Dealing with punch cards and invoicing is difficult and time consuming. You don’t want to be doing that, since you need time to build your business and focus on training. You don’t want to be chasing people down for money. You want it all automated. This requires a billing system so that you get the money up front and effortlessly and if someone wants to cancel, they just tell you. That way you don’t have to remind them or renegotiate every month. For this I recommend Fit Roster.

 It handles all the client management, billing, tracking, classes, trainers, payroll, and much more for a ridiculously low cost and there is nothing like it for our type of business. The cost for this type of service, with bank fees and the like, is usually a percentage of your revenue, so you aren’t risking anything. However, to ballpark it for now, plan on paying a few hundred dollars a month for your back-end billing systems.

You will have to renew your insurance and your licenses, but these are usually annual charges that you can prorate to only $30 per month.

Your websites and online presence, including email newsletter software (if you don’t bundle everything in Fit Roster), should only cost you about $50 to $100 per month.

Other marketing expenses, like print work, should not exceed $300 per month. If you are buying things like door hangers or flyers and cards, you can find these really cheap online and it is good to set a budget for this type of thing so that you can keep promoting your business properly.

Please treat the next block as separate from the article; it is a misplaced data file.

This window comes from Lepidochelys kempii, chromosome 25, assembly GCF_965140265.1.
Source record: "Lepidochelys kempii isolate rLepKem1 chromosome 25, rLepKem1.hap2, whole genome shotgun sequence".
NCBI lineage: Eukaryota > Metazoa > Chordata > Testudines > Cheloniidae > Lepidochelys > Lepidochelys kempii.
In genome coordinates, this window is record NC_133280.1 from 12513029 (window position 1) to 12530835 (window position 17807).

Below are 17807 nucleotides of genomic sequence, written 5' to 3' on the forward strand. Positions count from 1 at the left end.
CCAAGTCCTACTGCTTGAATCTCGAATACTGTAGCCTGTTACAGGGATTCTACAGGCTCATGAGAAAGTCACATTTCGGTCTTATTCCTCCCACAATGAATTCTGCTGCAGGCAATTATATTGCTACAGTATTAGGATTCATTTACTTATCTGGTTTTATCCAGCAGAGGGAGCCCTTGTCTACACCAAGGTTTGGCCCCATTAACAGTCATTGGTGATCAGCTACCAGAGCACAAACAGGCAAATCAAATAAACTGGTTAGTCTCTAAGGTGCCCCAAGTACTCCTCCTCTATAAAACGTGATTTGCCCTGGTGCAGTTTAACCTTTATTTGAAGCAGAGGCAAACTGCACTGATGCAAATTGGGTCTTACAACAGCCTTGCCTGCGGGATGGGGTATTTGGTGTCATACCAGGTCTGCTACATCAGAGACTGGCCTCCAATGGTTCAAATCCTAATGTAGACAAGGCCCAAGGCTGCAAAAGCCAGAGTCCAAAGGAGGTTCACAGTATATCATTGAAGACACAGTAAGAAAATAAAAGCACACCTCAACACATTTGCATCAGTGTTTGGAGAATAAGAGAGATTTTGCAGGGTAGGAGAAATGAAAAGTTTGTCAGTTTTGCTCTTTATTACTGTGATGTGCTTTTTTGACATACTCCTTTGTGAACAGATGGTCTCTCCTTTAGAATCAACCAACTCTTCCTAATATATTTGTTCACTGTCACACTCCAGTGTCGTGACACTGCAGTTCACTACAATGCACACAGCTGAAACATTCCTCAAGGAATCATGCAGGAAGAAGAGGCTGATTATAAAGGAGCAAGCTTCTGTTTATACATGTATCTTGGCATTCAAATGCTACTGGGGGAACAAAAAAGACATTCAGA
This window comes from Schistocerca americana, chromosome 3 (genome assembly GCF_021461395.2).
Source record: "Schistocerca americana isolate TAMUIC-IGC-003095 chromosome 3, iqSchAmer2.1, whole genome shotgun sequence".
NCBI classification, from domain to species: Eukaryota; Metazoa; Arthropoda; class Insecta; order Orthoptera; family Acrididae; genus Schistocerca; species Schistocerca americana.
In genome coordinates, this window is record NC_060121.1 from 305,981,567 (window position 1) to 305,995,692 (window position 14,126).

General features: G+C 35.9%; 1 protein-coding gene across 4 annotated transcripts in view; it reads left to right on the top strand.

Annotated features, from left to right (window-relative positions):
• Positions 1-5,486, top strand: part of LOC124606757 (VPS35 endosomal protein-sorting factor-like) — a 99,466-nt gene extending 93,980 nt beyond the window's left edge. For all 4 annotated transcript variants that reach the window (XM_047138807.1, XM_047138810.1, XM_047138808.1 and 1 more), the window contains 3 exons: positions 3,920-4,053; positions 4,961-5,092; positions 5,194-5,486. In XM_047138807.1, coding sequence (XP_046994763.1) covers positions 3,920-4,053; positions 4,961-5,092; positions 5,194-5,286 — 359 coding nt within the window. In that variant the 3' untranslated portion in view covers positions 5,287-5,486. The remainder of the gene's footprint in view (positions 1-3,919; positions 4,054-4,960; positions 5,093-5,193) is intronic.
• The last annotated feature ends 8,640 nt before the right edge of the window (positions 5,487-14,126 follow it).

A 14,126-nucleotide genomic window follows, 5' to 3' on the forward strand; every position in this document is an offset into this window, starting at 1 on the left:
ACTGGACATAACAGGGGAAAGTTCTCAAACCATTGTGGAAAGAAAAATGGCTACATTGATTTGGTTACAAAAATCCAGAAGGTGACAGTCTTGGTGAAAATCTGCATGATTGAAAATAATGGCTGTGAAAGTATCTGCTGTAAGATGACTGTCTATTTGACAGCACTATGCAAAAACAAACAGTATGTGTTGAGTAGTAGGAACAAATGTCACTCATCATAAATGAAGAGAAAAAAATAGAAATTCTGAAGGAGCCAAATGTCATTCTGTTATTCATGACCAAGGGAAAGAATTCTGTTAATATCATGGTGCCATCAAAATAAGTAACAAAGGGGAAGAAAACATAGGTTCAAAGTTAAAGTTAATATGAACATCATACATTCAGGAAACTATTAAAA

Your total regular expenses for one location should only be $700 to $900 per month when you are starting out. If that number makes you squirm, just keep in mind that it is an aggressive small business budget to really get things cranking. You can avoid this, and build with only sweat equity, but again, if you invest in your business you are going to get better returns and faster growth. You have to be willing to invest back into your business. I can’t overstate this!

Finally, if you want to budget the big picture over multiple locations in a general way, you can multiply equipment by the number of locations. Due to economy of scale, you will save money in bulk and also you will be able to reuse your website and other back-end systems without higher costs. The added expense will be rent and payroll. We will cover more on this later, but expect to have your costs be 50% to 60% of your revenues, primarily due to payroll costs. In other words, if you plan on making $8,000 per month in revenue from a location, your costs will be $4,000 to $4,800 total.

Again, please remember these are ball-park figures just for general planning purposes. 40% to 50% profit margins are awesome, by the way, which is another reason to do this business and to do it right!
Now, write all your potential revenues for a month and all the ongoing expenses so you can get a glimpse of what your cash flow will look like.

In the next post, I am going to discuss The Legal Form to Start Your Business With and Why

No comments:

Post a Comment